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From the Motor Sport Archive
The sun came out
Osterreichring, Knittelfeld, August 15th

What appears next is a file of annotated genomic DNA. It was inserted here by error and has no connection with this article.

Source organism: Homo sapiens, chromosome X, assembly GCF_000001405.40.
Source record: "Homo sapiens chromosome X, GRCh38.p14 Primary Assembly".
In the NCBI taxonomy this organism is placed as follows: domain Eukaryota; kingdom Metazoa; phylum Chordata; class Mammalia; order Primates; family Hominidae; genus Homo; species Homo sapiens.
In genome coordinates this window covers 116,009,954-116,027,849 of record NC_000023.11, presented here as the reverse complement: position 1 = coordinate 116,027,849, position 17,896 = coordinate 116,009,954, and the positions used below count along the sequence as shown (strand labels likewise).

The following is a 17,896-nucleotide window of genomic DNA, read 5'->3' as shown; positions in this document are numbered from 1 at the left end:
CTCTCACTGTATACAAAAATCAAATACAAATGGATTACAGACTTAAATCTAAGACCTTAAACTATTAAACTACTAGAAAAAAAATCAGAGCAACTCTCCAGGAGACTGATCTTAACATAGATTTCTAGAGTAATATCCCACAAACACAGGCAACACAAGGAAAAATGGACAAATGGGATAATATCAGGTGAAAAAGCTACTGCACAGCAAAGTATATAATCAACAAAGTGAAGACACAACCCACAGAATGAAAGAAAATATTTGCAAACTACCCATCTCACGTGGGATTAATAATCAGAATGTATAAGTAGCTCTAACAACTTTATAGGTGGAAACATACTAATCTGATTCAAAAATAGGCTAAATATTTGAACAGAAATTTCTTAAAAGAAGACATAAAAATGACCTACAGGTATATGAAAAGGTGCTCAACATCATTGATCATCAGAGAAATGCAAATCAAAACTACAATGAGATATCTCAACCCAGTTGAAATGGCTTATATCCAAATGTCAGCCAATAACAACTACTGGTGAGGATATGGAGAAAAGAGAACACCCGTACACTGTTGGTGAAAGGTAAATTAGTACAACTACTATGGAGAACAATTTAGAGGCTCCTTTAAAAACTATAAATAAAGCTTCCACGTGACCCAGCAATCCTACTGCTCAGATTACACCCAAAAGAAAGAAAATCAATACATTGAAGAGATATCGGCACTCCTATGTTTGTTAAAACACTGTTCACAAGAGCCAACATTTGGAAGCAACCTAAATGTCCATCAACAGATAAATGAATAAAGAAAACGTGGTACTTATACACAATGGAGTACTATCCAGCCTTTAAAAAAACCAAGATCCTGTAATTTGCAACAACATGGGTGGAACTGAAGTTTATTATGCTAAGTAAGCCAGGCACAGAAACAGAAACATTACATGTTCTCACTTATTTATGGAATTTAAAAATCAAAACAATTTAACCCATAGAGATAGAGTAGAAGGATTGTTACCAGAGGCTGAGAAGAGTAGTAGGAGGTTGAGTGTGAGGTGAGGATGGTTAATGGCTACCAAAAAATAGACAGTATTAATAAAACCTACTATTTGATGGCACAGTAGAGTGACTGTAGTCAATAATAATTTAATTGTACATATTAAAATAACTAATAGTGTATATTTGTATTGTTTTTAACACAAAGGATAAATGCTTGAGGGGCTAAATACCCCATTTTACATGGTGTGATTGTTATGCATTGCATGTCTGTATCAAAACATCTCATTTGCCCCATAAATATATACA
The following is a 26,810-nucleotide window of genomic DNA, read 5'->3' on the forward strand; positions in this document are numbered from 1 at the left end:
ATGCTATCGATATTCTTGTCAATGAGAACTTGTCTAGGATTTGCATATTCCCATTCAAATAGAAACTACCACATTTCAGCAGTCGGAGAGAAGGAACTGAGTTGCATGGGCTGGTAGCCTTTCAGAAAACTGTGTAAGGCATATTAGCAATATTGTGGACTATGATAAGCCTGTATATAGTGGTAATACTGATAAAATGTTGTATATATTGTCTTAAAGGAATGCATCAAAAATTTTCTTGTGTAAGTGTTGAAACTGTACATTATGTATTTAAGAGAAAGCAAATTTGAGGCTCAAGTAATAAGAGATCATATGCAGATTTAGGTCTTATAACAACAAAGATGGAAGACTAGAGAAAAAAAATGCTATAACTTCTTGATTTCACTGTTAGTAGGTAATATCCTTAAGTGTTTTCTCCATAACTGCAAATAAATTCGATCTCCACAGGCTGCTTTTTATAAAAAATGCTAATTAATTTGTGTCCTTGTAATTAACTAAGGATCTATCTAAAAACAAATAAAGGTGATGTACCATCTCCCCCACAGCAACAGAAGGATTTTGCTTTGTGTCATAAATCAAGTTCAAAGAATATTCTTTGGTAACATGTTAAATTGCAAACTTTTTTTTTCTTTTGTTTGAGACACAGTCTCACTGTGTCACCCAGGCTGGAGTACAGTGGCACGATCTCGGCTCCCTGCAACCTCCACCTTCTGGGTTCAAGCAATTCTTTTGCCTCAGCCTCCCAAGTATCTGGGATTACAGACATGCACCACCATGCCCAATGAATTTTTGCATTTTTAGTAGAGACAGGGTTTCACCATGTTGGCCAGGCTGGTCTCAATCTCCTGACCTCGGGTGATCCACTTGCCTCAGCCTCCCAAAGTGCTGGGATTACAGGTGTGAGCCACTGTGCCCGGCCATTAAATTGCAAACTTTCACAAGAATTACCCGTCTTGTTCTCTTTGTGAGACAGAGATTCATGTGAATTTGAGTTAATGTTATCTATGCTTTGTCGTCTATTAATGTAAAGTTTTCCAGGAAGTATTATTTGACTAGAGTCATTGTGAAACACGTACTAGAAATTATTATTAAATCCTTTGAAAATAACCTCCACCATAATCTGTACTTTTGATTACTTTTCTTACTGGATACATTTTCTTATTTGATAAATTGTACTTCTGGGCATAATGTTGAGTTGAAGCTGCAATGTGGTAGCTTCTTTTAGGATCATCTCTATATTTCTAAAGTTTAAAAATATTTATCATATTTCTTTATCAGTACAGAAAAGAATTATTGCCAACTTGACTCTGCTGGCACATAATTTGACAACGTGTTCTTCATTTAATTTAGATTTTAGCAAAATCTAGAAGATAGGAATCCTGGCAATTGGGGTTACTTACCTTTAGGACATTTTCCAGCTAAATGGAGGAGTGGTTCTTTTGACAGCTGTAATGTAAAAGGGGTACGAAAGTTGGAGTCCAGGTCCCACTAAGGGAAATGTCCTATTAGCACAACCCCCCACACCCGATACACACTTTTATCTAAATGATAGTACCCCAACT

Those who travelled from England to Austria for the Grand Prix on the Osterreichring discovered where all the rain had gone. There is no shortage of water in central Austria and violent thunderstorms rang through the mountains as the teams assembled in the paddock on the day before official practice. Some had already been indulging in some pre-race testing and Hunt (McLaren) and Watson (Penske) had been putting in some very competitive times, while Hunt also gave the brand-new M26 McLaren an airing. True to his word Enzo Ferrari did not send any cars to the Austrian GP, his withdrawal for the remainder of the season due to general dissatisfaction with the Formula One "circus" causing the Austrian organisers much anguish. With Niki Lauda still in hospital following his Nurburgring accident, the interest for Austrian spectators had dropped off badly. With a complete absence of any Ferrari cars there was little incentive for the usual thousands of Italians to pour across the Dolomites, and with Regazzoni being prevented from taking part there was little incentive for Swiss followers to journey from the Alps. Certain irresponsible branches of the Italian media, notably Television, were putting out suggestions that without Ferrari the Austrian GP would be cancelled. This was so far from the truth that it was absurd, but the gloomy weather covering central Austria did little to arouse much enthusiasm. One member of the organising club summed up the situation when I met him and said, "Hello, how are you ?" His pertinent reply was, "Personally I am very well, but as an organiser I am far from well." One did not need to be a clairvoyant to see that the Austrian organisers were going to be lucky to attract 50% of their normal crowd, yet the Formula One Constructors' Association were still demanding their full payment, even though it was one of their own members who was the prime cause of fading interest by the spectators. As the Raiffeisen Bank of Austria were sponsoring the event one presumes they were going to cover any losses; it was certain that Mr. Ecclestone and his cohorts were not going to accept less money, even though they were not honouring their contract due to the defection of one of the members of the Formula One Constructors' Association.